After a nearly 8 months of uncertainty, Oregon House Bill 2508, AKA the Welcoming Refugees Bill, passed in late June, at the eleventh hour of the legislative session. The bill paves the way for the state’s three resettlement agencies, Catholic Charities among them, to continue serving refugees as they rebuild safe, sustainable lives for themselves and their families.
While enormous vocal support from both sides of the political aisle could be seen in the weeks and months leading up to its passage, the three months the Welcoming Refugees Bill spent in committee caused anxiety, even doubt, that statewide support was not as strong as it appeared on the news or within Oregon’s network of refugee service organizations.
Concern hit terminal velocity when a number of state senators walked out in protest over an unrelated cap and trade bill, casting further doubt about the fate of HB 2508 (and 100 other bills that remained to be voted on). Without quorum, it was feared that the Welcoming Refugees Bill, once considered a shoo-in, would die with the end of the legislative session.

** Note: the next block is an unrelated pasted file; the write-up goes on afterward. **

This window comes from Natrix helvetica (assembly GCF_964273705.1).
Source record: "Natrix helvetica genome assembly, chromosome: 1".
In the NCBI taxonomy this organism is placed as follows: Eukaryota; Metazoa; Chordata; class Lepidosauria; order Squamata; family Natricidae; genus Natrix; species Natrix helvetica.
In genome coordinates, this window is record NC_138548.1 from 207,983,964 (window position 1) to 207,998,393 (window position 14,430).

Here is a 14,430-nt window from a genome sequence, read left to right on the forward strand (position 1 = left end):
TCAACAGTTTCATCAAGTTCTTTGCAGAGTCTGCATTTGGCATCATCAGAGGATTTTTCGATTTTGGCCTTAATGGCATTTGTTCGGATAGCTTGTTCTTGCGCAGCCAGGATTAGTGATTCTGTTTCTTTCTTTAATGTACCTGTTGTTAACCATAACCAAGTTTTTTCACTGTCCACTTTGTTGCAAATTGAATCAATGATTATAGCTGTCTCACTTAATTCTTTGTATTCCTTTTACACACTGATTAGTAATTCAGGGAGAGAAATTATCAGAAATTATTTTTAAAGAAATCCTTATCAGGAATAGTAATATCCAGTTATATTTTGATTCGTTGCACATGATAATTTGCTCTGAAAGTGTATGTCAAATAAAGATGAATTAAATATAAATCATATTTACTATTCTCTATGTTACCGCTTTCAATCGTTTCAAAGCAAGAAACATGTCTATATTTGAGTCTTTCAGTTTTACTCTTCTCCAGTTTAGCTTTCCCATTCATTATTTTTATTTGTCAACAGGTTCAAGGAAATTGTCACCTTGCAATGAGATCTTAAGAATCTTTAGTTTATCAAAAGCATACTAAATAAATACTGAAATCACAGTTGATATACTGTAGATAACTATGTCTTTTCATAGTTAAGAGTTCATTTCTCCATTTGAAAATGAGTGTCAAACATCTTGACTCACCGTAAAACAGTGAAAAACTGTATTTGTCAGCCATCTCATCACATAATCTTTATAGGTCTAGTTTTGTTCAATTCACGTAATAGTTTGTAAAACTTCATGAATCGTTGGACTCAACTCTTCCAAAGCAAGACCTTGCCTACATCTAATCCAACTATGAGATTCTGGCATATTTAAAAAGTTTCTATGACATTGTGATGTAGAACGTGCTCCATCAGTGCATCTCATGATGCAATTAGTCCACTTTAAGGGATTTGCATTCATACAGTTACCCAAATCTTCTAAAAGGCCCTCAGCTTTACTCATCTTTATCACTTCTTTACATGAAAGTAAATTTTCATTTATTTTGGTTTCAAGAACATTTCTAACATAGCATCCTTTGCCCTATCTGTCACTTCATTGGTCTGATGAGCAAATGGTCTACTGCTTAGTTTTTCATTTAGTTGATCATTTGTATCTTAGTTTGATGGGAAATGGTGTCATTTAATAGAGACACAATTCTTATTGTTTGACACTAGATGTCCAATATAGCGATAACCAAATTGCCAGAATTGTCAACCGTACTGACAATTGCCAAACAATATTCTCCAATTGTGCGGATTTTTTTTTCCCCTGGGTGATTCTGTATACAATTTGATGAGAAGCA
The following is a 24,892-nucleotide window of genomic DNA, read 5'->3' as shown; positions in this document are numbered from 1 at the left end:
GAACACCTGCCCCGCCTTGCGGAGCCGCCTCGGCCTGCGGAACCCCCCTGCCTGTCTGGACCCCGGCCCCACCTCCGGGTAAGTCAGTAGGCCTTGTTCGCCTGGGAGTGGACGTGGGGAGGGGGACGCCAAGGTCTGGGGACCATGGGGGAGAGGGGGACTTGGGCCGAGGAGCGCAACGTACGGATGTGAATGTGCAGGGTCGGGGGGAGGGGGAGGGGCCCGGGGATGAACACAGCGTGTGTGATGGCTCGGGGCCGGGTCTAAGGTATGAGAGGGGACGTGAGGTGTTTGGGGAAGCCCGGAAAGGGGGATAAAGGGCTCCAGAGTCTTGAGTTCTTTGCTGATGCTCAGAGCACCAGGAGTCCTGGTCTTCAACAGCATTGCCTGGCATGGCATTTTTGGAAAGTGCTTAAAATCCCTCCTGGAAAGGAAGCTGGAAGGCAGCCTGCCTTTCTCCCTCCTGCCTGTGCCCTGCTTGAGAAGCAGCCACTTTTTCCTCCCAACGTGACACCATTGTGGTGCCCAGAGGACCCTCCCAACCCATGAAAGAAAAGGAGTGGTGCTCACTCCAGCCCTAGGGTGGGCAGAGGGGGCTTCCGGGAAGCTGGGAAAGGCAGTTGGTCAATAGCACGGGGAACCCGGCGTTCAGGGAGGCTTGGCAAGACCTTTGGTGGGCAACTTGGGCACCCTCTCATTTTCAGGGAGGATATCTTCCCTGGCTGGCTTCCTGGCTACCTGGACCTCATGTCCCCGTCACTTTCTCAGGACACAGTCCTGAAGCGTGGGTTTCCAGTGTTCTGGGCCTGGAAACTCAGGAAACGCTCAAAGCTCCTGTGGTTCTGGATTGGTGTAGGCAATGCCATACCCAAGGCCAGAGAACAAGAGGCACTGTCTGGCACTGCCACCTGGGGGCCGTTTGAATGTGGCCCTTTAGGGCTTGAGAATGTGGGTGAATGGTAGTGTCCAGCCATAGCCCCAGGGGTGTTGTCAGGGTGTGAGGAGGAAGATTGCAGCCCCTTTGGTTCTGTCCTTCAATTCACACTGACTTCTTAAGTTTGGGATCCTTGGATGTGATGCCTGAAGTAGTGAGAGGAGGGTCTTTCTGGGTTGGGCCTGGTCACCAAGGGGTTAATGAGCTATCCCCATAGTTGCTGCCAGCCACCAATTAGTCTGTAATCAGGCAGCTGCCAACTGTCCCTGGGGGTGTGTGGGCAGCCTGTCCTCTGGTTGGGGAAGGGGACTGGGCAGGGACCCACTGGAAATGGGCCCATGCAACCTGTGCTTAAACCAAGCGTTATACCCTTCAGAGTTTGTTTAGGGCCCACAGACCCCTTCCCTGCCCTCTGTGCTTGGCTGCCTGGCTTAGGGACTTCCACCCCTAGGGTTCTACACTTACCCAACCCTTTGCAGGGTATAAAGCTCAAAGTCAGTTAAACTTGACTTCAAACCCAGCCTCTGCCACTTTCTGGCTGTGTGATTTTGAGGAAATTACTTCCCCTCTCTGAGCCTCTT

But when the missing senators finally returned and quorum was reached, HB 2508 was met not with hesitation, as many thought it would be, but with open arms. The Welcoming Refugees Bill passed with virtually unanimous support in the Senate (after already receiving an overwhelming majority in the House), signaling Oregon’s resolve to keep our state open and inclusive for those fleeing violence, poverty, and persecution.
In the wake of continued federal cutbacks to refugee resettlement, the extra layer of state funding provided by the bill will allow agencies like Catholic Charities to continue serving new arrivals with critical resources like English lessons, employment training, trauma-informed counseling, intensive case management, and advocacy.
It was a coalition of faith organizations and community leaders that got the bill passed, including Ecumenical Ministries of Oregon and Lutheran Community Services Northwest. It is our hope that similar partnerships in other states will work together to ensure the entire U.S., not just select states, remains a compassionate and inclusive place for the world’s refugees.